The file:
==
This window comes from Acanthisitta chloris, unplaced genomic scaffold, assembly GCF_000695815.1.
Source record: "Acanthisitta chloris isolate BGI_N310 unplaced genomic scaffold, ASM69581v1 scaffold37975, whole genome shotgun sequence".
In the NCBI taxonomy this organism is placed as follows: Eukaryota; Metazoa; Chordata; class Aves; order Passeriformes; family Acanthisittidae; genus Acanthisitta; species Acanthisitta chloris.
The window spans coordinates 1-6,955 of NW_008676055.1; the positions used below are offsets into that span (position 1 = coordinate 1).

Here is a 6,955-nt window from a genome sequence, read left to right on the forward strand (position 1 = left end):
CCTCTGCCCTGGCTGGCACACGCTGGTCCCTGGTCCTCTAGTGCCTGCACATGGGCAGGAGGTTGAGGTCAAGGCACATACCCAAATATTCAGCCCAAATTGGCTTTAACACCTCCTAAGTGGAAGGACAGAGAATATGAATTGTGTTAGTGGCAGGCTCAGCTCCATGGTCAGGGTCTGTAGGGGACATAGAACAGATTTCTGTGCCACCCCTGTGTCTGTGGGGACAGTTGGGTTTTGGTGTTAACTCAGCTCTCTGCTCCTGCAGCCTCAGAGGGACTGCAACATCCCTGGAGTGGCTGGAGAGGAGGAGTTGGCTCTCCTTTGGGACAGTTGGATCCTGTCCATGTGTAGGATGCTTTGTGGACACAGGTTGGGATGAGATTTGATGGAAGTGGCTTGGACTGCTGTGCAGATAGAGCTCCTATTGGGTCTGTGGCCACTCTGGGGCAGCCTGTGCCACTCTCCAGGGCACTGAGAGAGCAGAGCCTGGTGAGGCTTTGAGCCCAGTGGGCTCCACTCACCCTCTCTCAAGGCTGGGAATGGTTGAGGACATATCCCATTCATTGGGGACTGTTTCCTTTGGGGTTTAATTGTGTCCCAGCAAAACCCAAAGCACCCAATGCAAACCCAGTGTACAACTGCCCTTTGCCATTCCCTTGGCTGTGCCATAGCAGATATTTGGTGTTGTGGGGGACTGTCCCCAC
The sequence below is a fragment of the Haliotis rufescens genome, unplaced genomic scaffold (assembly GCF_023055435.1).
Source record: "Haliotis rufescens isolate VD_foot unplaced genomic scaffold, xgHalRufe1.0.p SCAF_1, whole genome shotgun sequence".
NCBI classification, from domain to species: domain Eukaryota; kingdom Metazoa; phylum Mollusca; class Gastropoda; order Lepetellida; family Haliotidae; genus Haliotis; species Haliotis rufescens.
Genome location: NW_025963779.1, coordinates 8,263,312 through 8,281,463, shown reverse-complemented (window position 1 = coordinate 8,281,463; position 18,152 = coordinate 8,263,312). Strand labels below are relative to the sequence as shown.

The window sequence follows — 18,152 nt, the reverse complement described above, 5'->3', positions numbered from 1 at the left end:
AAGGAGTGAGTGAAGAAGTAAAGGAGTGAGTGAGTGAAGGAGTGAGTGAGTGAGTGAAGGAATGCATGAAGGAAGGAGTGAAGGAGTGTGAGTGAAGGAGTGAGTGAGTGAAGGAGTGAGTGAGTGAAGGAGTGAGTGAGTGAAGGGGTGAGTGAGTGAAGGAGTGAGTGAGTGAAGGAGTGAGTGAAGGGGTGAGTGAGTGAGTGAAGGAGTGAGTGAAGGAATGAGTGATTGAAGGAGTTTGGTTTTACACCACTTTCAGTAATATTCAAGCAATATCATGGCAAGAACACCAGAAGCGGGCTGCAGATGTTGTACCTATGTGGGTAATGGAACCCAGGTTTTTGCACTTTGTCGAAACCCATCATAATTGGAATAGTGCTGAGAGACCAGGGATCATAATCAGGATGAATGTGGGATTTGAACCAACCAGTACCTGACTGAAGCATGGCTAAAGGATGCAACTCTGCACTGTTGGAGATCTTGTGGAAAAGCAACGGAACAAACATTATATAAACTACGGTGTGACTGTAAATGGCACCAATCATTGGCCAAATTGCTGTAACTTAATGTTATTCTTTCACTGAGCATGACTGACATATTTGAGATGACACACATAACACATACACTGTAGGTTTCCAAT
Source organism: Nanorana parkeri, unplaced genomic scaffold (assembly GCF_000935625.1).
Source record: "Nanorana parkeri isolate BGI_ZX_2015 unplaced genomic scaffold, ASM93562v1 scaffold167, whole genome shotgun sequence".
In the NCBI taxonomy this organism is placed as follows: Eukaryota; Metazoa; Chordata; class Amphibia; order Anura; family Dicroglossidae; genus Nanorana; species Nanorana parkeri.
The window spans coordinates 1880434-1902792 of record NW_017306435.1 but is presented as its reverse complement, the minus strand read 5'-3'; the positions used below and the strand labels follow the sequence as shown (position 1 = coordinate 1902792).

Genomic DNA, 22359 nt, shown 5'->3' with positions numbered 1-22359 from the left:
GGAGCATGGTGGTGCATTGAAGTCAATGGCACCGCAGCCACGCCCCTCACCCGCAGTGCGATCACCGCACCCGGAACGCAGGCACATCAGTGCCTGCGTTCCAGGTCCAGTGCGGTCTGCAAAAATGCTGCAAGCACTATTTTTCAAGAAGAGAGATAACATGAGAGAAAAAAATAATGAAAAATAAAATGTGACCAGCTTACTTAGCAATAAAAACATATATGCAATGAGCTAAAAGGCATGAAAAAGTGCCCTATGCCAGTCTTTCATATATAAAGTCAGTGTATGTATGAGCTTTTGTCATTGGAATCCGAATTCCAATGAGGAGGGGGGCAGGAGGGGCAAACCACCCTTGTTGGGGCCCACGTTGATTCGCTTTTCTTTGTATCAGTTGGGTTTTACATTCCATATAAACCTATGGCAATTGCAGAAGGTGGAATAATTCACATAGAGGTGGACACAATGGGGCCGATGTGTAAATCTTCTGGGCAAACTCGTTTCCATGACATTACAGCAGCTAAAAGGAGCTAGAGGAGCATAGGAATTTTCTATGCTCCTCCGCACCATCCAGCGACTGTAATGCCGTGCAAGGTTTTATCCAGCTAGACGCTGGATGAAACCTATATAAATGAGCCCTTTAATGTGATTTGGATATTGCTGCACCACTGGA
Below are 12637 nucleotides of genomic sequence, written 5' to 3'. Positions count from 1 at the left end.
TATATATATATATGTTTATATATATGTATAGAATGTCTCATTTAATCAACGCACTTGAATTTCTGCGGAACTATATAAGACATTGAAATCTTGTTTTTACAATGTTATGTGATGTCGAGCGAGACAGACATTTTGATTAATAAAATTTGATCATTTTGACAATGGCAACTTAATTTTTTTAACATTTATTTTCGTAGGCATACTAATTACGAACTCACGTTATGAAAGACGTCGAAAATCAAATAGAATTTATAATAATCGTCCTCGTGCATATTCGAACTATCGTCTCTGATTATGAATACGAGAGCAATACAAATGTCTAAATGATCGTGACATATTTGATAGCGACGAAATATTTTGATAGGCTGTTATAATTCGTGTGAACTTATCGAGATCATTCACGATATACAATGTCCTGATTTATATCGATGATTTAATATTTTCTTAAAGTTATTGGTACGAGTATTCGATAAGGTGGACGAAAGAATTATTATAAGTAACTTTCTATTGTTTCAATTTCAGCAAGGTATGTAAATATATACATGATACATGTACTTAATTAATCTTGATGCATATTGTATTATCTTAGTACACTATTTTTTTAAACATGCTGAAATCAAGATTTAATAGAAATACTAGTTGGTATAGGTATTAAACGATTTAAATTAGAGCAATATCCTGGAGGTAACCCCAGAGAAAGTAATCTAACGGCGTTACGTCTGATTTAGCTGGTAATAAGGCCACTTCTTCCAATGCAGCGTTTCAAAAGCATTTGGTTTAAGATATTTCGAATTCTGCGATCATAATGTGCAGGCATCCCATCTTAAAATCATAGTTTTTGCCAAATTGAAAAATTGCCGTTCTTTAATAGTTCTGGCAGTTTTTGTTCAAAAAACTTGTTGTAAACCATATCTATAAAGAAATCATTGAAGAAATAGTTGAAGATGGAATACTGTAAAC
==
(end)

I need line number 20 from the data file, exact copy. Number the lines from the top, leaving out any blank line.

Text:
TATATATATATATGTTTATATATATGTATAGAATGTCTCATTTAATCAACGCACTTGAATTTCTGCGGAACTATATAAGACATTGAAATCTTGTTTTTACAATGTTATGTGATGTCGAGCGAGACAGACATTTTGATTAATAAAATTTGATCATTTTGACAATGGCAACTTAATTTTTTTAACATTTATTTTCGTAGGCATACTAATTACGAACTCACGTTATGAAAGACGTCGAAAATCAAATAGAATTTATAATAATCGTCCTCGTGCATATTCGAACTATCGTCTCTGATTATGAATACGAGAGCAATACAAATGTCTAAATGATCGTGACATATTTGATAGCGACGAAATATTTTGATAGGCTGTTATAATTCGTGTGAACTTATCGAGATCATTCACGATATACAATGTCCTGATTTATATCGATGATTTAATATTTTCTTAAAGTTATTGGTACGAGTATTCGATAAGGTGGACGAAAGAATTATTATAAGTAACTTTCTATTGTTTCAATTTCAGCAAGGTATGTAAATATATACATGATACATGTACTTAATTAATCTTGATGCATATTGTATTATCTTAGTACACTATTTTTTTAAACATGCTGAAATCAAGATTTAATAGAAATACTAGTTGGTATAGGTATTAAACGATTTAAATTAGAGCAATATCCTGGAGGTAACCCCAGAGAAAGTAATCTAACGGCGTTACGTCTGATTTAGCTGGTAATAAGGCCACTTCTTCCAATGCAGCGTTTCAAAAGCATTTGGTTTAAGATATTTCGAATTCTGCGATCATAATGTGCAGGCATCCCATCTTAAAATCATAGTTTTTGCCAAATTGAAAAATTGCCGTTCTTTAATAGTTCTGGCAGTTTTTGTTCAAAAAACTTGTTGTAAACCATATCTATAAAGAAATCATTGAAGAAATAGTTGAAGATGGAATACTGTAAAC